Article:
In recent years, Sri Lankan economic policy has been dominated by neo-liberal approaches to foreign investments. If there is agreement between the IMF and the Wickremesinghe administration, it will represent the 17th attempt conducted by the global financial institutions in relationship to this South Asian island-nation.

Wickremesinghe announced in his first speech on July 30, just ten days after he was elected by the parliament to serve out the remainder of Rajapaksa’s term of office, that an agreement over financial assistance from the IMF had been postponed until September. The new president claimed that as prime minister he had wanted to conclude the talks with the IMF in late May.

Nonetheless, Wickremesinghe said that the advent of 100-days of mass demonstrations and the GotaGoGama encampment was responsible for the failure to reach an accord with the IMF. He made an appeal for the members of parliament to unite in order to save the country from an even worse economic disaster.

The Political Character of the Opposition

Sri Lanka has a decades-long history of a diverse political landscape extending from the independence struggles of the 1930s and 1940s through the acquisition of independence and the establishment of self-government after 1948. Between 1948-1953, the government followed a pro-western trajectory until the conclusion of the Korean war when there was a decline in rubber production and the rapid rise in prices for staple foods such as rice.

A general strike in 1953 and the subsequent turn towards non-alignment and socialist orientation was embarked upon by Prime Minister S.W.R.D. Bandaranaike who was elected in 1956. Efforts to build national unity in the country among the various ethnic groups led to his assassination in 1959. The slain leader’s wife, Sirimavo Bandaranaike, later became the leader of the Sri Lankan Freedom Party (SLFP) and won the elections of 1960 becoming the world’s first woman prime minister.

Today there are organized parties within the opposition operating from various ideological perspectives from the right to the left. Some left parties have in recent years formed alliances within larger groupings within parliament, and consequently, among some youth, they have lost credibility.

In addition, there has been historically a weaponization of ethnicity by the majority Sinhalese population. The civil war which lasted from 1983 to 2009, was fought over the discrimination and persecution suffered by the minority Tamil community based in the north of the country. Sinhalese people are largely Buddhist in regard to their religious affiliations. The Tamils are a majority Hindu with some Christian adherents.

Over the last two decades there has also been the targeting of the Muslim minority population which followed a similar course as what has taken place in the western countries. The recent demonstrations during 2022, has been centered in the south of the island which is dominated by the Sinhalese. Other groups did join in the mass demonstrations as the crisis worsened.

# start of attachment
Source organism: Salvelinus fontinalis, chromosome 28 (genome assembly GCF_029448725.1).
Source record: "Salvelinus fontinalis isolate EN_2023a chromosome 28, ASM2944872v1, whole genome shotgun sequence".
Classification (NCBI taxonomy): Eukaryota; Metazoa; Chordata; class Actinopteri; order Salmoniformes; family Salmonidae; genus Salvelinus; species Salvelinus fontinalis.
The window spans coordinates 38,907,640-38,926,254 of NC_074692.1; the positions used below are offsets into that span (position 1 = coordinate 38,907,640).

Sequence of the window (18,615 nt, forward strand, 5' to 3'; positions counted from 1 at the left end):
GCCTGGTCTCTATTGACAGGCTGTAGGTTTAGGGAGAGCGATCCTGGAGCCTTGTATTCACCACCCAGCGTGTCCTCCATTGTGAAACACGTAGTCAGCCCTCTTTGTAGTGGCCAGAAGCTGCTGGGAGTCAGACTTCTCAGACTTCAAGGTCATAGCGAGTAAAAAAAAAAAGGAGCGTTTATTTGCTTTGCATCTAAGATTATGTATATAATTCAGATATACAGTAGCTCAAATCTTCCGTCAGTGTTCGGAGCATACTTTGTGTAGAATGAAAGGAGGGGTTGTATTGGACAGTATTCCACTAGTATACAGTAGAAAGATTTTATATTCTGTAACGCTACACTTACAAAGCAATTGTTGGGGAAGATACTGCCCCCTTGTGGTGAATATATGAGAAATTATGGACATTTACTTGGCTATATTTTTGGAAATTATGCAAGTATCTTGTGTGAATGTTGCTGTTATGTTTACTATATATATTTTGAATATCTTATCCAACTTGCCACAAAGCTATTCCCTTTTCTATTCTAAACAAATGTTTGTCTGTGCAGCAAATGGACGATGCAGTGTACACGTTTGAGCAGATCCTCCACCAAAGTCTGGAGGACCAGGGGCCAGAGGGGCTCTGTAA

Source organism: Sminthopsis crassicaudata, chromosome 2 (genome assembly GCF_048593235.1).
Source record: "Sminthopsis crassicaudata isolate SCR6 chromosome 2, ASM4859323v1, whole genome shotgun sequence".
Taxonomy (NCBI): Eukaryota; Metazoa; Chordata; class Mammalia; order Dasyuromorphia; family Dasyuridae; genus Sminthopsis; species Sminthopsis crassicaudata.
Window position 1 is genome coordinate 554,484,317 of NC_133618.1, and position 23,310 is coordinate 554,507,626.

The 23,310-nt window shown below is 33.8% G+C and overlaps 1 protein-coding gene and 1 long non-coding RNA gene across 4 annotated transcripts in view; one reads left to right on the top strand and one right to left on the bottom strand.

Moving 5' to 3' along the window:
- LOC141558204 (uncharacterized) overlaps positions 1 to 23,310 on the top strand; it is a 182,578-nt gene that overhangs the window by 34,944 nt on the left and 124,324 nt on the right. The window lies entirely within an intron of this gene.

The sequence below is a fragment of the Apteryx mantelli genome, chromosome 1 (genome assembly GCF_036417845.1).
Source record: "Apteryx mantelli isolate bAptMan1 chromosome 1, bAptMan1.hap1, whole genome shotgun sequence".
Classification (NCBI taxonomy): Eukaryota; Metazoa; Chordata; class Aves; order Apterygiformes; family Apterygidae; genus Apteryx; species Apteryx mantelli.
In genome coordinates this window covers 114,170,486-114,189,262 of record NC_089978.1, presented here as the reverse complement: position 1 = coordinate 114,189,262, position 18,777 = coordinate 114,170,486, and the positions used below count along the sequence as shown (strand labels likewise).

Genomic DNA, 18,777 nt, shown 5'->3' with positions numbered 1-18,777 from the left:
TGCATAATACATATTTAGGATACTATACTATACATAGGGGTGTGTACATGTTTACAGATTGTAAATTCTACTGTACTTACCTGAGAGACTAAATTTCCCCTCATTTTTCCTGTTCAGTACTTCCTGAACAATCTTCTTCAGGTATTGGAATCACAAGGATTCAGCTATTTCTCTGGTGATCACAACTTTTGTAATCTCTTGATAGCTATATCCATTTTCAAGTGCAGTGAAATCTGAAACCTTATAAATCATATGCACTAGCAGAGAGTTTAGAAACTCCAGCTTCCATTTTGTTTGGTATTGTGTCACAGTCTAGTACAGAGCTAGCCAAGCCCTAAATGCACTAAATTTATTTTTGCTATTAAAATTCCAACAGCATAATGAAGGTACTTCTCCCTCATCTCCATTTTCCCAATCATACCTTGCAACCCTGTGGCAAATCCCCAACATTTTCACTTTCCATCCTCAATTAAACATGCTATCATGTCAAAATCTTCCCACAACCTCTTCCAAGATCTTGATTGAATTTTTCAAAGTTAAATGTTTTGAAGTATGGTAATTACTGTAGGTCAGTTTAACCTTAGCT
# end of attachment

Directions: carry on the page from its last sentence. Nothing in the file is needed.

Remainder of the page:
In an extensive interview published by the London-based International Socialist Journal (ISJ) in June with Ahilan Kadirgamar, a senior lecturer in sociology at the University of Jaffna in Sri Lanka, provides an overview of the recent events inside the country. Kadirgamar is the Vice President of the Federation of University Teachers Association.

Kadirgamar highlighted the youthful character of the demonstrations which have occurred over the last few months. However, the organized working class entered the struggle with 1,000 unions participating in May Day actions.

According to Kadirgamar: “[P]olitical parties are mobilizing their social bases. Both the main opposition party, Samagi Jana Balawegaya (United People’s Power), and the far-left Janatha Vimukthi Peramuna (JVP; People’s Liberation Front) have been organizing large protests in recent months. They are both preparing for elections in the future. But there is no clear leadership for the street protest movement, partly because it represents the coming together of different forces. The left today is mainly concentrated in the trade unions, because the ‘left’ political parties have been discredited by their affiliation with the Rajapaksas. These include the Lanka Sama Samaja Party (Sri Lanka Equal Society Party) and the Communist Party of Sri Lanka. There is a strong left among students, particularly around the Frontline Socialist Party, which split from the JVP about a decade ago. The students have always been militant, which is one of the reasons why Sri Lanka still has free education, and they recently organized a very serious protest that surrounded the prime minister’s house. Nonetheless, they lack demands and a clear path forward and have also failed to put forward the kind of program needed to end the crisis.” (

Taking these factors into consideration, the Sri Lankan people must work out a political program that can unite the disparate forces which characterize the opposition to the eminent neo-liberal policies advocated by the existing regime. The struggle in Sri Lanka is by no means an isolate one since it is reflective of the overall world crisis of capitalism and imperialism in the third decade of the 21st century.